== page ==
Metamorphic differentiation via enhanced dissolution along high permeability zones
MetadataShow full item record
Funding and Sponsorship
Metamorphic differentiation, resulting in segregated mineral bands, is commonly recorded in metamorphic rocks. Despite the ubiquitous nature of compositionally layered metamorphic rocks, the processes that are responsible for metamorphic differentiation receive very little attention. Here, detailed petrography, quantitative mineral chemistry and bulk rock analyses are applied to investigate compositional variations and assemblage microstructure. Furthermore, thermodynamic modelling is applied to provide additional constraints on the P-T-XH2O conditions of assemblage formation and mass transfer. The studied outcrop, located within the Bergen arcs of southwestern Norway, preserves the hydration of anorthositic granulite at amphibolite-facies conditions. The amphibolite-facies hydration is expressed as both a statically hydrated amphibolite and a shear zone lithology, defined by the interlayering of amphibolite with leucocratic domains. Within the granulite, quartz-lined fractures surrounded by amphibolite-facies alteration haloes represent relics of initial fluid infiltration associated with brittle failure. The fracture assemblage (quartz + plagioclase + zoisite + kyanite ± muscovite ± biotite) is identical to that occurring within leucocratic domains of the shear zone. Consequently, the compositional layering of the shear zone lithology is linked to fluid infiltration along localized zones of high permeability that result from fracturing. Mass-balance calculations indicate that quartz-lined fractures and compositional differentiation of the shear zone resulted from mass redistribution internal to the shear zone rather than partial melting or precipitation of minerals from externally derived fluid. The process of internal fractionation within the shear zone is driven by enhanced dissolution along highly permeable fracture planes resulting in the loss of MgO, Fetot and K2O from the leucocratic domains. Elements dissolved in the fluid are then transported and ultimately either precipitated in comparatively impermeable amphibolite domains or removed from the system resulting in an overall mass loss. The mass transfer causing metamorphic differentiation of the shear zone is the result of coupled reaction and diffusion under differential stress. The mechanisms of mass redistribution observed within this shear zone provides further insight into the processes that facilitate mass transfer in the Earth's crust.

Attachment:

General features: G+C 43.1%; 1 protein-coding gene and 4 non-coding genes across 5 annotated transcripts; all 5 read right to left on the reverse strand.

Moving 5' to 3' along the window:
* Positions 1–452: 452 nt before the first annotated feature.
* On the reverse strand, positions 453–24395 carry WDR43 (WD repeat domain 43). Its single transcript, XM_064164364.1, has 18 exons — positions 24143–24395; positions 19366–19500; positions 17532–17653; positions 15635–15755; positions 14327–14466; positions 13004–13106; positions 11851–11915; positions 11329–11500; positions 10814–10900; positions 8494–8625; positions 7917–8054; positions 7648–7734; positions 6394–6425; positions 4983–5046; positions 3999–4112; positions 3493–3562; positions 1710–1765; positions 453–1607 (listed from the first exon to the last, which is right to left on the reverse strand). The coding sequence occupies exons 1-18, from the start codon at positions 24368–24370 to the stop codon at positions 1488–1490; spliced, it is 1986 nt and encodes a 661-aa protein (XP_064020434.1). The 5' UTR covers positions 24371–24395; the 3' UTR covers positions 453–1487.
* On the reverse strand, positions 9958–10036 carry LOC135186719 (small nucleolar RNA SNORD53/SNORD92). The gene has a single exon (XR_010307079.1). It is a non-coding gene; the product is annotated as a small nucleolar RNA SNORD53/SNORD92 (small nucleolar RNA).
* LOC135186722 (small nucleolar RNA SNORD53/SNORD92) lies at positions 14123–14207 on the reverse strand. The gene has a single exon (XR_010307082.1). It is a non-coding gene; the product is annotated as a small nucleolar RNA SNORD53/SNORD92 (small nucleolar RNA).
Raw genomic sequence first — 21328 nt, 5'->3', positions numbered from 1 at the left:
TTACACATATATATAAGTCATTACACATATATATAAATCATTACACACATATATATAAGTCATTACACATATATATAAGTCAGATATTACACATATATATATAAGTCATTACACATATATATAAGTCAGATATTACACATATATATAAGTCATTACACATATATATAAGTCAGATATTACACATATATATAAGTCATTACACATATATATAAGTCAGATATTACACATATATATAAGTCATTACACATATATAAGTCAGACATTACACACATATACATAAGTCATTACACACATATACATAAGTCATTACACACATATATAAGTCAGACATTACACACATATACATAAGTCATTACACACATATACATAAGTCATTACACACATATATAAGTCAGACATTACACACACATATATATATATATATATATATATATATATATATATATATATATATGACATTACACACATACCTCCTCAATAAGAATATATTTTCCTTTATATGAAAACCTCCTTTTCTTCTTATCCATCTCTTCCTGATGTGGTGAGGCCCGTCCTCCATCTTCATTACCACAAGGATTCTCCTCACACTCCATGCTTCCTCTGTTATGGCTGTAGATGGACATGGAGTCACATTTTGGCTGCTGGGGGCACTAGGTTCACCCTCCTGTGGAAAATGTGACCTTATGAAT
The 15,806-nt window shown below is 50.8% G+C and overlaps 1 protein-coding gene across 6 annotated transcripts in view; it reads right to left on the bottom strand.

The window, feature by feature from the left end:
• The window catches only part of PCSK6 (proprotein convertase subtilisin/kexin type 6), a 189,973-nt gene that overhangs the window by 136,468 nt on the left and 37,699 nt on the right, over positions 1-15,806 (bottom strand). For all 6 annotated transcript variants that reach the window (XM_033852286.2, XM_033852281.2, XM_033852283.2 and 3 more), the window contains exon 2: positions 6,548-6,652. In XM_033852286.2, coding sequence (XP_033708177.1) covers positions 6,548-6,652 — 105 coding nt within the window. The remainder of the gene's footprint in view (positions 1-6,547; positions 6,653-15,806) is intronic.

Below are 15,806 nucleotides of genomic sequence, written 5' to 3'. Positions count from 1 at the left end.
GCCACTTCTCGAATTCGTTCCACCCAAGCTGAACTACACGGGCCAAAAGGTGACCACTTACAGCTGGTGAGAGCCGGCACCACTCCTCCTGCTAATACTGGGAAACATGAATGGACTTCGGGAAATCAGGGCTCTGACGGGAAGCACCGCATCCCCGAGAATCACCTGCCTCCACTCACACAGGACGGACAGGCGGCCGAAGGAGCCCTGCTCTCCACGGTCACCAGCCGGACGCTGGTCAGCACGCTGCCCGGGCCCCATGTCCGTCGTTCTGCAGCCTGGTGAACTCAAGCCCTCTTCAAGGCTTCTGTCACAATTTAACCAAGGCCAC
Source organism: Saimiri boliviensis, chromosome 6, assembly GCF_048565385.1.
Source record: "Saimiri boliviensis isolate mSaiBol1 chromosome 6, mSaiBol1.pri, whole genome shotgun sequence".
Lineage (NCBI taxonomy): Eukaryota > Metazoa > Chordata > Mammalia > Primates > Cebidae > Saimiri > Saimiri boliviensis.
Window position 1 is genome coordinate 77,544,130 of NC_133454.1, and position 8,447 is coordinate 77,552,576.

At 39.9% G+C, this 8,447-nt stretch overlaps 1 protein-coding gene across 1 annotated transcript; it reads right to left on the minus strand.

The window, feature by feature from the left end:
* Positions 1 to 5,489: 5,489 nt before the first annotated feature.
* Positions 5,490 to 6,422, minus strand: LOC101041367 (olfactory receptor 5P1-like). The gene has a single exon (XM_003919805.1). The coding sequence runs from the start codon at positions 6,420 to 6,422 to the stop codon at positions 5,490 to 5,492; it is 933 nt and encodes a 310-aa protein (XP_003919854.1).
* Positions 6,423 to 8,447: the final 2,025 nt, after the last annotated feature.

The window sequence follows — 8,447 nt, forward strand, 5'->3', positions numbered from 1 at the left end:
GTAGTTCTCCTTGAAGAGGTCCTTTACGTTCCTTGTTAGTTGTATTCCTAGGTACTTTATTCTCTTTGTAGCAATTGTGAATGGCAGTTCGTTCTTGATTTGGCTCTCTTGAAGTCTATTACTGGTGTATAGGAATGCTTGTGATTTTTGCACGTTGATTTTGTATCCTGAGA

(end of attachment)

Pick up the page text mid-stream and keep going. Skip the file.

Showing items related by title, author, creator and subject.
Structural geology and gold mineralisation of the Ora Banda and Zuleika districts, Eastern Goldfields, Western Australia.Tripp, Gerard I. (2000)Late-Archaean deformation at Ora Banda 69km northwest of Kalgoorlie, Western Australia, resulted in upright folds (D2), ductile shear zones (D3), and a regional-scale brittle-ductile fault network (D4). Early low-angle ...
Microstructurally controlled trace element (Zr, U–Pb) concentrations in metamorphic rutile: An example from the amphibolites of the Bergen ArcsMoore, Jo ; Beinlich, Andreas ; Porter, Jennifer K.; Talavera Rodriguez, Cristina ; Berndt, J.; Piazolo, S.; Austrheim, H.; Putnis, Andrew (2020)As a common constituent of metamorphic assemblages, rutile provides constraints on the timing and conditions of rock transformation at high resolution. However, very little is known about the links between trace element ...
Tacchetto, Tommaso ; Clark, Chris ; Erickson, Timmons ; Reddy, Steven ; Bhowany, K.; Hand, M. (2022)The impact of fluid infiltration on the deformation mechanisms that facilitate the development of lower-crustal ductile shear zones is evaluated through a multiscale structural, geochemical, and thermobaric analysis ...